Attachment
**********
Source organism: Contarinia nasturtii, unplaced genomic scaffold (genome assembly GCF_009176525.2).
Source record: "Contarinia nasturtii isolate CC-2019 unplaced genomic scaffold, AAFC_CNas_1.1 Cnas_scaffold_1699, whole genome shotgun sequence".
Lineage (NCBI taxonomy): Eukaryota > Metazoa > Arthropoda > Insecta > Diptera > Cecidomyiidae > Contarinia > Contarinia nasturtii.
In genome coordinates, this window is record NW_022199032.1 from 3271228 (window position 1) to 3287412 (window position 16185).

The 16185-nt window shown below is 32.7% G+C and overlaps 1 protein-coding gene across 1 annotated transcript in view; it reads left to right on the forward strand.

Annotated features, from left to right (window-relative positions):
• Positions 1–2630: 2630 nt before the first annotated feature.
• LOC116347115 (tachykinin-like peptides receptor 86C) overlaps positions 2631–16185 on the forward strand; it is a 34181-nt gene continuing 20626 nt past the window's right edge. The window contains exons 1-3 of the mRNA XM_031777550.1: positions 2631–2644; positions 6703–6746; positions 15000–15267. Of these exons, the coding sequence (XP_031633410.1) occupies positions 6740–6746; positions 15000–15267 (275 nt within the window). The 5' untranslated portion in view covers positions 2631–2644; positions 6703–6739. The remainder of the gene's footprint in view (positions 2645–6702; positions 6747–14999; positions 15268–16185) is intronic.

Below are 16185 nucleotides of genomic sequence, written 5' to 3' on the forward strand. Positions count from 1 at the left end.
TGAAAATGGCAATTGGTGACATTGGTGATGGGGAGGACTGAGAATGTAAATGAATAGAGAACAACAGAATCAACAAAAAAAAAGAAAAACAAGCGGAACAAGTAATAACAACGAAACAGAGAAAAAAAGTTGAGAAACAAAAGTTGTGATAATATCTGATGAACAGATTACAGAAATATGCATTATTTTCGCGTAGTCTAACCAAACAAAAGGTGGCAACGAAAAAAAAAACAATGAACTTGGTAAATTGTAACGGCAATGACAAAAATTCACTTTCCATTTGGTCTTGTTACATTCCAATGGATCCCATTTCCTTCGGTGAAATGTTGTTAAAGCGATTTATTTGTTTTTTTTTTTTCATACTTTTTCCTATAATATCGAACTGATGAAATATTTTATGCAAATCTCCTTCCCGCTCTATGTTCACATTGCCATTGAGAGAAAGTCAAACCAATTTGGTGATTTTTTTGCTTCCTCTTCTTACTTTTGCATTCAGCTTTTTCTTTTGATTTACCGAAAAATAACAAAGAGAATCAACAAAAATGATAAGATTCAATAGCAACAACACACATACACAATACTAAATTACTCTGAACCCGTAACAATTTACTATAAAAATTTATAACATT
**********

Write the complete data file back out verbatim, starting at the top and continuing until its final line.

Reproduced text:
Source organism: Contarinia nasturtii, unplaced genomic scaffold (genome assembly GCF_009176525.2).
Source record: "Contarinia nasturtii isolate CC-2019 unplaced genomic scaffold, AAFC_CNas_1.1 Cnas_scaffold_1699, whole genome shotgun sequence".
Lineage (NCBI taxonomy): Eukaryota > Metazoa > Arthropoda > Insecta > Diptera > Cecidomyiidae > Contarinia > Contarinia nasturtii.
In genome coordinates, this window is record NW_022199032.1 from 3271228 (window position 1) to 3287412 (window position 16185).

The 16185-nt window shown below is 32.7% G+C and overlaps 1 protein-coding gene across 1 annotated transcript in view; it reads left to right on the forward strand.

Annotated features, from left to right (window-relative positions):
• Positions 1–2630: 2630 nt before the first annotated feature.
• LOC116347115 (tachykinin-like peptides receptor 86C) overlaps positions 2631–16185 on the forward strand; it is a 34181-nt gene continuing 20626 nt past the window's right edge. The window contains exons 1-3 of the mRNA XM_031777550.1: positions 2631–2644; positions 6703–6746; positions 15000–15267. Of these exons, the coding sequence (XP_031633410.1) occupies positions 6740–6746; positions 15000–15267 (275 nt within the window). The 5' untranslated portion in view covers positions 2631–2644; positions 6703–6739. The remainder of the gene's footprint in view (positions 2645–6702; positions 6747–14999; positions 15268–16185) is intronic.

Below are 16185 nucleotides of genomic sequence, written 5' to 3' on the forward strand. Positions count from 1 at the left end.
TGAAAATGGCAATTGGTGACATTGGTGATGGGGAGGACTGAGAATGTAAATGAATAGAGAACAACAGAATCAACAAAAAAAAAGAAAAACAAGCGGAACAAGTAATAACAACGAAACAGAGAAAAAAAGTTGAGAAACAAAAGTTGTGATAATATCTGATGAACAGATTACAGAAATATGCATTATTTTCGCGTAGTCTAACCAAACAAAAGGTGGCAACGAAAAAAAAAACAATGAACTTGGTAAATTGTAACGGCAATGACAAAAATTCACTTTCCATTTGGTCTTGTTACATTCCAATGGATCCCATTTCCTTCGGTGAAATGTTGTTAAAGCGATTTATTTGTTTTTTTTTTTTCATACTTTTTCCTATAATATCGAACTGATGAAATATTTTATGCAAATCTCCTTCCCGCTCTATGTTCACATTGCCATTGAGAGAAAGTCAAACCAATTTGGTGATTTTTTTGCTTCCTCTTCTTACTTTTGCATTCAGCTTTTTCTTTTGATTTACCGAAAAATAACAAAGAGAATCAACAAAAATGATAAGATTCAATAGCAACAACACACATACACAATACTAAATTACTCTGAACCCGTAACAATTTACTATAAAAATTTATAACATT